The News Service
The 236th Commencement
Wildlife Fund’s Fuller to speak at Graduate School Commencement
Kathryn S. Fuller, president and CEO of the World Wildlife Fund, will speak at the Brown Graduate School Commencement ceremonies Monday, May 31, 2004. Advanced degree graduates will also hear an address by Miguel Moniz, a member of the graduating class. The ceremonies will begin at 9:15 a.m. on Lincoln Field. (Texts of addresses by Fuller and Moniz are available online.)
PROVIDENCE, R.I. — Kathryn S. Fuller, president and CEO of the World Wildlife Fund, will deliver an address titled “A Few Thoughts on Bees, Fungi and the Importance of Perspective in a Code Orange World” at the Brown Graduate School Commencement, Monday, May 31, 2004. The two-hour convocation will begin at 9:15 a.m on Lincoln Field.
Advanced degree graduates, including doctorate and masters degree candidates, will also hear an address from Miguel Moniz, a member of the graduating class.
Since 1989, Fuller has served as president and chief executive officer of World Wildlife Fund (WWF), the largest organization working to save species and habitats worldwide. Fuller’s work at WWF has emphasized innovative conservation methods including debt-for-nature swaps and environmental trust funds, the inclusion of women in grassroots conservation programs, and the design of projects that provide both environmental and economic benefits.
Under Fuller’s direction, the WWF launched its Living Planet Campaign in 1997, an ambitious blueprint for global environmental triage. Central to the plan is the identification of some 200 key habitats, or eco-regions, which significantly contribute to the planet’s biodiversity.
Prior to assuming the presidency of WWF, Fuller served in various leadership roles at the organization, including executive vice president, general counsel and director of WWF’s public policy and wildlife trade monitoring programs. Before joining WWF in 1983, Fuller practiced law at the U.S. Justice Department, first in the Office of Legal Counsel, then in the Land and Natural Resources Division, where she headed the Wildlife and Marine Resources Section.
Fuller earned her undergraduate degree at Brown and a Doctor of Laws from the University of Texas. She pursued graduate studies in marine, estuarine and environmental science at the University of Maryland. Fuller is a fellow of the Brown Corporation.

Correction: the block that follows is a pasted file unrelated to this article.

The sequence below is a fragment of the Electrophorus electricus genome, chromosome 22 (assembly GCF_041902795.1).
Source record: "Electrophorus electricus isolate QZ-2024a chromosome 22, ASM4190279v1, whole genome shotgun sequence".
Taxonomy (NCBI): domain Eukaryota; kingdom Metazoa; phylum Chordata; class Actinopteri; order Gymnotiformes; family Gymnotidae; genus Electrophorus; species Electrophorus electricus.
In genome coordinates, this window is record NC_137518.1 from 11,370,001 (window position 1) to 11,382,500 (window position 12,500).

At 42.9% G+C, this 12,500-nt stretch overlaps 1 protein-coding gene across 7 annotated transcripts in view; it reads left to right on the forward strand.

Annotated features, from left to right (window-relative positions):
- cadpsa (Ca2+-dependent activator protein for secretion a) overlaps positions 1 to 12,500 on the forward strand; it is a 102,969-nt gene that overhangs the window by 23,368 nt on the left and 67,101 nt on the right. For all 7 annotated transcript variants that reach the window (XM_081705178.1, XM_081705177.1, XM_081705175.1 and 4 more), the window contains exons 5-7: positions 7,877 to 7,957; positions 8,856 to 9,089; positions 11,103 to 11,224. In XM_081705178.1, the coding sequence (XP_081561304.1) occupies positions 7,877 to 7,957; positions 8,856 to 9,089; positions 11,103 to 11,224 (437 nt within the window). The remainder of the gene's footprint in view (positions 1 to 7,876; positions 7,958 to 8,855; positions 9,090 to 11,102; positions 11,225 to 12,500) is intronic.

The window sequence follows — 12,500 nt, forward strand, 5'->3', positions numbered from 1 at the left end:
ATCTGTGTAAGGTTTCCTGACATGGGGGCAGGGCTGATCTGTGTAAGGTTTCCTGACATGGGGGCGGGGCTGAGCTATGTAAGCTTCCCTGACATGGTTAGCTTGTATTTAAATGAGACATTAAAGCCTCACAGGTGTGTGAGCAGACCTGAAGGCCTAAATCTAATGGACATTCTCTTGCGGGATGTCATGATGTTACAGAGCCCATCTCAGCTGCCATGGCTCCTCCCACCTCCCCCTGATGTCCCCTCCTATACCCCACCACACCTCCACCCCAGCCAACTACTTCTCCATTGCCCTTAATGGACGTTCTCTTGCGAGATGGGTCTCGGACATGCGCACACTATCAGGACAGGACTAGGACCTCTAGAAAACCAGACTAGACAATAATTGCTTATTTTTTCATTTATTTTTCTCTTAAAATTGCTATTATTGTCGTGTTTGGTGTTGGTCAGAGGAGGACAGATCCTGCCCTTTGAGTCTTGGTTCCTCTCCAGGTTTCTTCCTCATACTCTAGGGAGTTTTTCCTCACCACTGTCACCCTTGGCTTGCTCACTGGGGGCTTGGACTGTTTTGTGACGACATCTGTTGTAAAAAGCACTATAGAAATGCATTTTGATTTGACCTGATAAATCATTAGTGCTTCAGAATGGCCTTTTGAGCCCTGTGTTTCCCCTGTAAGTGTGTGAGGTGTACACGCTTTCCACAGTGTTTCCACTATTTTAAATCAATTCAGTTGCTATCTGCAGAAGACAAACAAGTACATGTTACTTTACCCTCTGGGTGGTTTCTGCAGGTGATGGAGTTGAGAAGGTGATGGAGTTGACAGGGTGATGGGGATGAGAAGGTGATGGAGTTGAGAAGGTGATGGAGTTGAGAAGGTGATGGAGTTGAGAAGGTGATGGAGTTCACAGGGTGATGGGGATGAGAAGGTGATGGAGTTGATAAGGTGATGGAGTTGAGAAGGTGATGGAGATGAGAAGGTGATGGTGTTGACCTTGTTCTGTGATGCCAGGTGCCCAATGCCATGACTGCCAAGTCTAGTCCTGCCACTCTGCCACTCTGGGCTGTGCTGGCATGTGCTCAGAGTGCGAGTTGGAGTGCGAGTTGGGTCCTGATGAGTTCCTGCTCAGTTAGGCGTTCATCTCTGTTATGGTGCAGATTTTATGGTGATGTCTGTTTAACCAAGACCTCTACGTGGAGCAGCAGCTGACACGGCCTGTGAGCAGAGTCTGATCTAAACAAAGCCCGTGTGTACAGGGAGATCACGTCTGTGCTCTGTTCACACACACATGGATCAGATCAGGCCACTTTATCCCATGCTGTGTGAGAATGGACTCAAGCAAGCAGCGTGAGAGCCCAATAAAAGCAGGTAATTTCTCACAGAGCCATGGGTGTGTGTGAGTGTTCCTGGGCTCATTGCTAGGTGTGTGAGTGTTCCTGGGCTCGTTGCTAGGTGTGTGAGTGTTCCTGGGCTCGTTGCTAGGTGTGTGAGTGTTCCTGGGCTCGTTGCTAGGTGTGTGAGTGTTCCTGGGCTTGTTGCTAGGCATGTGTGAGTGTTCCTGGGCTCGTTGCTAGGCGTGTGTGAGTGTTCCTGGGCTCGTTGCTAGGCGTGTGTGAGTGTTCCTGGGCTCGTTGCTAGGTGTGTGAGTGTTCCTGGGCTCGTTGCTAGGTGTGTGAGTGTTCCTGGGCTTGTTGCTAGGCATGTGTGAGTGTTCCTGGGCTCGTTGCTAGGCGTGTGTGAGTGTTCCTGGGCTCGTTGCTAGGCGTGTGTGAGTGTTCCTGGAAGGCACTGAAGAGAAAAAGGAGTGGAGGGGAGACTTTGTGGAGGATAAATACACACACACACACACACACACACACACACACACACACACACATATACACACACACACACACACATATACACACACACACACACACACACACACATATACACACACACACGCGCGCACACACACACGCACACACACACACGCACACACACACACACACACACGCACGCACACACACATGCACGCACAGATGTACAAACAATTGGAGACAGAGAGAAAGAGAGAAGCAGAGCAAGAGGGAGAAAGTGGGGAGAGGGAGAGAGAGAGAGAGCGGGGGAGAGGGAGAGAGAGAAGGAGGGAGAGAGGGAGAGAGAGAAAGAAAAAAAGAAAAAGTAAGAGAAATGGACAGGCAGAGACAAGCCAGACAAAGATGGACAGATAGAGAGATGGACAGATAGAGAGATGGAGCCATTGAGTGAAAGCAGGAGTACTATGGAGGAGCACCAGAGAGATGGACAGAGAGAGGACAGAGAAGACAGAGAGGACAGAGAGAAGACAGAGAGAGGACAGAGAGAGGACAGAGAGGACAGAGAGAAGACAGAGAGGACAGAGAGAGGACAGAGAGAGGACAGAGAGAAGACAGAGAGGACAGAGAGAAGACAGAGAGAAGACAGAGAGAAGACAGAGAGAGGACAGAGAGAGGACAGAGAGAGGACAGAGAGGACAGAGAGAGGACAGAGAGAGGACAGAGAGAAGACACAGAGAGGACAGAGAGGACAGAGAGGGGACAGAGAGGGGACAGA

Moniz’s talk is titled “The Life of the Mind.” Moniz’s research focuses on race, ethnicity and transnational migration. Among his activities, Moniz has worked as an immigrant-rights advocate in Rhode Island and southeastern Massachusetts; lectured in the United States and abroad on immigration history and policy; and written for the Massachusetts-based Portuguese Times. Moniz, a member of the Azorean president’s commission on migration, is the author of The Azores, an annotated bibliography that includes reviews of nearly 800 books, journal articles, and theses covering the archipelago’s history, politics, literature, contemporary culture, natural features and migration patterns, published by Oxford Press’ World Bibliographic Series in 1999.
A former president of the Graduate Student Council at Brown, Moniz has served as graduate student representative on various planning and faculty search committees. A native of Falmouth, Mass., he received his undergraduate education in English and anthropology at Wesleyan University, and earned an A.M. in anthropology from Brown in 1997. In the fall, Moniz will pursue postgraduate research in Lisbon.
During academic year 2003-04, the Graduate School celebrated its centennial, marking the anniversary with several on-campus events. In October, Nobel laureate economist Gary Becker delivered an address on the economic value of a graduate education. This semester, the Graduate School presented the inaugural Horace Mann Award for Distinguished Graduate School Alumni to Joel Scheraga, national program director for global change research at the U.S. Environmental Protection Agency’s Office of Research and Development. Sheraga earned his bachelor’s (1976), master’s (1979) and doctoral degrees (1981) at Brown. In December the Graduate School moved its offices to the newly refurbished Horace Mann building.
The Graduate School has seen a 40-percent increase in applications since 2001. As of May 1, 2004, there were 5,500 applications for graduate study at Brown in the 2004-05 academic year; 16 percent of these applicants have been admitted.